Health clinic for needy scheduled to open in Westminster this month

Carroll facility expected to provide non-urgent care to 2,000 patients annually

December 02, 2004|By Athima Chansanchai | Athima Chansanchai,SUN STAFF

Painters, electricians and physicians are putting the finishing touches on a Westminster office that will offer primary medical care to as many as 2,000 patients annually after it opens later this month.

The workers are among dozens of volunteers and professionals who have donated time and supplies to transform a vacant and cavernous 2,100- square-foot office above David's Jewelers, off East Main Street, into Access Carroll.

"This was an empty rectangle. We literally built it from scratch," said Dr. Robert Wack, a pediatrician at Carroll Hospital Center and a member of the Access Carroll committee.

Access Carroll, a new nonprofit group, signed a lease in July for the Locust Lane office. The group will provide non-urgent care by appointment only to those who are uninsured or under-insured. Patients will pay on a sliding scale, depending on income. Those who fall below a certain level would not have to pay.

Appointments sought

It is a service that Carroll County public health officials have said is a necessity in the growing county.

"People are already trying to make appointments," Wack said.

Carroll has a small mobile clinic operated by the Mission of Mercy at the county Health Department on South Center Street, but it has limited space and resources. The traveling clinic often treats as many as 100 people a day.

The county Health Department will donate the services of a nurse and a nurse practitioner to Access Carroll. Carroll Hospital Center will send the associate executive director of Carroll Hospice, Karen Feroli, to serve as director.

Support personnel

A registered nurse, Feroli has the expertise and the community networks to bring a variety of people to support Access Carroll and use its services.

Physicians will rotate on a volunteer basis and receive their credentials through the Health Department.

Some of them have started helping.

Wack has been at the new office several times. Recently, he brought his vacuum cleaner to the office to get rid of the dust before painters arrived.

He said the interior was renovated, with partitions dividing a loft-like space. He pointed out the waiting room, a children's play area, a reception area, a patient intake room, four examination rooms, a lab, a break room, a physician's office and Feroli's office.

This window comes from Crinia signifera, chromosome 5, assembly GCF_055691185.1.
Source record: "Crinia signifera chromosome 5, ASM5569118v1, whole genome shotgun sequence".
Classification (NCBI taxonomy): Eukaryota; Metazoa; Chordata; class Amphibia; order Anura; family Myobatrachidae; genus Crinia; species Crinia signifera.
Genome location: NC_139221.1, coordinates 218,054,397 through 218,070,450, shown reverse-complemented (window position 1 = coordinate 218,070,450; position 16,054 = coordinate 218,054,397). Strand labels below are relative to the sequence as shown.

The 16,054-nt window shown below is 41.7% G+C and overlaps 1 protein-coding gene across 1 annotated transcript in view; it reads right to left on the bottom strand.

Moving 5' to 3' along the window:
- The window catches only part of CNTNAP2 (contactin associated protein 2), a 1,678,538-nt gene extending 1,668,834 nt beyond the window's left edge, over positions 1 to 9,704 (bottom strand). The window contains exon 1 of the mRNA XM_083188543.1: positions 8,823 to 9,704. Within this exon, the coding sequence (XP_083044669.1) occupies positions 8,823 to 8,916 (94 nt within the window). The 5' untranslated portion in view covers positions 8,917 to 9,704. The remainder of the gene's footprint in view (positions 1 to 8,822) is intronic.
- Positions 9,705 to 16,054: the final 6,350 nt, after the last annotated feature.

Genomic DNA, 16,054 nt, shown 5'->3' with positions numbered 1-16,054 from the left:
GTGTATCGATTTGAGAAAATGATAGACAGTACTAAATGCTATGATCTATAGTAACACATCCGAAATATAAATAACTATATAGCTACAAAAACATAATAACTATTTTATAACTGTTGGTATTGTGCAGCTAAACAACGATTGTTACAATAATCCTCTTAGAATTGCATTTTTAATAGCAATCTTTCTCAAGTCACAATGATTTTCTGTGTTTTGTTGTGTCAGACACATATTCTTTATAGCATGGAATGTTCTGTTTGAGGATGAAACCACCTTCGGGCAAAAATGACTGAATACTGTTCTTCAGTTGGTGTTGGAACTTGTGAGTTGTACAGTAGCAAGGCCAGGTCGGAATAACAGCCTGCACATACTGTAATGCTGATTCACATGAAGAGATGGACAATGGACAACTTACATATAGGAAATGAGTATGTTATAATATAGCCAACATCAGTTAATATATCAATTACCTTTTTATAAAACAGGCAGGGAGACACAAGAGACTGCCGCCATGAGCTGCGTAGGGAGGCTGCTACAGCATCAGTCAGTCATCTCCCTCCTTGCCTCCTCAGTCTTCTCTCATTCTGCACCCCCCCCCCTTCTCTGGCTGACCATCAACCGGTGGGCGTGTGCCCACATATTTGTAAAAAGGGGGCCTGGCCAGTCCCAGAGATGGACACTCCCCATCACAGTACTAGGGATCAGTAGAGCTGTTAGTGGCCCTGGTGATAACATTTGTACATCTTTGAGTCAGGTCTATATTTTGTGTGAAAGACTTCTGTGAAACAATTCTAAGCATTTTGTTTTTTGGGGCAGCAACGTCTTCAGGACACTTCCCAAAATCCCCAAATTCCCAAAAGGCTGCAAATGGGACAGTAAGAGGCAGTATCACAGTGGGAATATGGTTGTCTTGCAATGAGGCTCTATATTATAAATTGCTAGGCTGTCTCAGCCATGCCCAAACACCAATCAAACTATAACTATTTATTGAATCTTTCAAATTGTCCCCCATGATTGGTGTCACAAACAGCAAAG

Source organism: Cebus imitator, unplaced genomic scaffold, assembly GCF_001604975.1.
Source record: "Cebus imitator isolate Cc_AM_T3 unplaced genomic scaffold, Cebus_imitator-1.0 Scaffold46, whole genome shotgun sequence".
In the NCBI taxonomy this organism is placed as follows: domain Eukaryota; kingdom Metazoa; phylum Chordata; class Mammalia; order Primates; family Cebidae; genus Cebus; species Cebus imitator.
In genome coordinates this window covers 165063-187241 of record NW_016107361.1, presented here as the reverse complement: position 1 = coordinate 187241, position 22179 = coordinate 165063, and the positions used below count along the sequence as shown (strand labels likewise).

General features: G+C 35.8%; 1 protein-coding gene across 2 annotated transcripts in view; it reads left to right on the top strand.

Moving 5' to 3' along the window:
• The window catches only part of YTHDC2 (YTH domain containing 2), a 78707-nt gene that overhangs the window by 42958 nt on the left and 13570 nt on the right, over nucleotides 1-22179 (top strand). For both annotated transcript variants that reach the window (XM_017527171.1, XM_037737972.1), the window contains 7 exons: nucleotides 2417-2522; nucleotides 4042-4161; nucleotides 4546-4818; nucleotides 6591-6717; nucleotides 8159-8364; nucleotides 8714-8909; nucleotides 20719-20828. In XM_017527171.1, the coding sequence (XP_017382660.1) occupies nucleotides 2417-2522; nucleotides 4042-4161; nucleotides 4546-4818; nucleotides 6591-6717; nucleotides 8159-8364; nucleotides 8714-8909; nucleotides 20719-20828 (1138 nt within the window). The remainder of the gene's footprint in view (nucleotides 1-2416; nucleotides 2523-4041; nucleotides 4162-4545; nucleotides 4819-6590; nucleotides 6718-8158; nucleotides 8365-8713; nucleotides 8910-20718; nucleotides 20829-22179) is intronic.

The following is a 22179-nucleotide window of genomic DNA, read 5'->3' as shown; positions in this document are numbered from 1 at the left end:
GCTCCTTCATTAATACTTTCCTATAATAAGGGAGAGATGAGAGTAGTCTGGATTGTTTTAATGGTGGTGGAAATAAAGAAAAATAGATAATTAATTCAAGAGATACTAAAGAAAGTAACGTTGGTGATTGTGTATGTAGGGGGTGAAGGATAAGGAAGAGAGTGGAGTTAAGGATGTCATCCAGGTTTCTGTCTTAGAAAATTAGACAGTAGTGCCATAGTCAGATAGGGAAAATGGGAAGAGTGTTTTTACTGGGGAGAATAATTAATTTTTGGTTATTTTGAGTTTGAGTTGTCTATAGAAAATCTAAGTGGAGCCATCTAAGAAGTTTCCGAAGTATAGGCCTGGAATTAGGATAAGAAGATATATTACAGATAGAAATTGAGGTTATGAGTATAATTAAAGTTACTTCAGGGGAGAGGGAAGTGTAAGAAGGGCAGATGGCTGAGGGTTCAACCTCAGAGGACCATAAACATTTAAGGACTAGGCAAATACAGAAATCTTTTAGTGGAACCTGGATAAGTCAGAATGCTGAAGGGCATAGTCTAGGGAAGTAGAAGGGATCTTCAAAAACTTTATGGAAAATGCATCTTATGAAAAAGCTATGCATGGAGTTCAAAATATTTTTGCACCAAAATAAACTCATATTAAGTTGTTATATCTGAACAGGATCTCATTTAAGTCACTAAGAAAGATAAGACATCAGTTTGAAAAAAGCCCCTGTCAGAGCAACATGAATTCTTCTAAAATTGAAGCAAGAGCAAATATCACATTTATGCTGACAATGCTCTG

Donated equipment

Most of the medical equipment and supplies, chairs and exam tables are being donated. The biggest expense for the office will be medication, although no narcotics will be kept on site.

Construction is also being done free.

"What I do is like putting makeup on a woman," said Mike Rose, owner of Westminster-based Rose Painting who has donated his time. "I'm here to give whatever I can ... if I can help somebody else, I will. We're only here one time. You just got to help people. That's what it's all about. We're not all fortunate."

Rose recently spent a day preparing the office for painting with a couple of his workers, using more than 20 gallons of primer. They will be back this week to apply two finish coats, using nearly 40 gallons in a variety of colors. If this were a private job, Rose said it would have cost $4,000.

"I think it's a great idea what the clinic does to try to take the load off the hospital for those who can't afford insurance," Rose said. "With the cost of malpractice insurance, for Dr. Wack and the other doctors to donate time to take the burden off of Carroll County General [now Carroll Hospital Center] is to me pretty honorable."

`Gradual ramp-up'

After it's painted, the office will need flooring, light switches and a computer system, Wack said. Equipment and furniture will be the last things moved into the space.

"We're looking for a gradual ramp-up," Wack said, explaining that at first, the office would operate only a few days a week. He said open houses are scheduled to familiarize the community with the facility.

Practical concerns - such as paying rent and utility bills - are foremost in organizers' minds, Wack said. With $10,000 left in the bank, organizers are trying to raise at least $40,000 to cover the first year of operating expenses.

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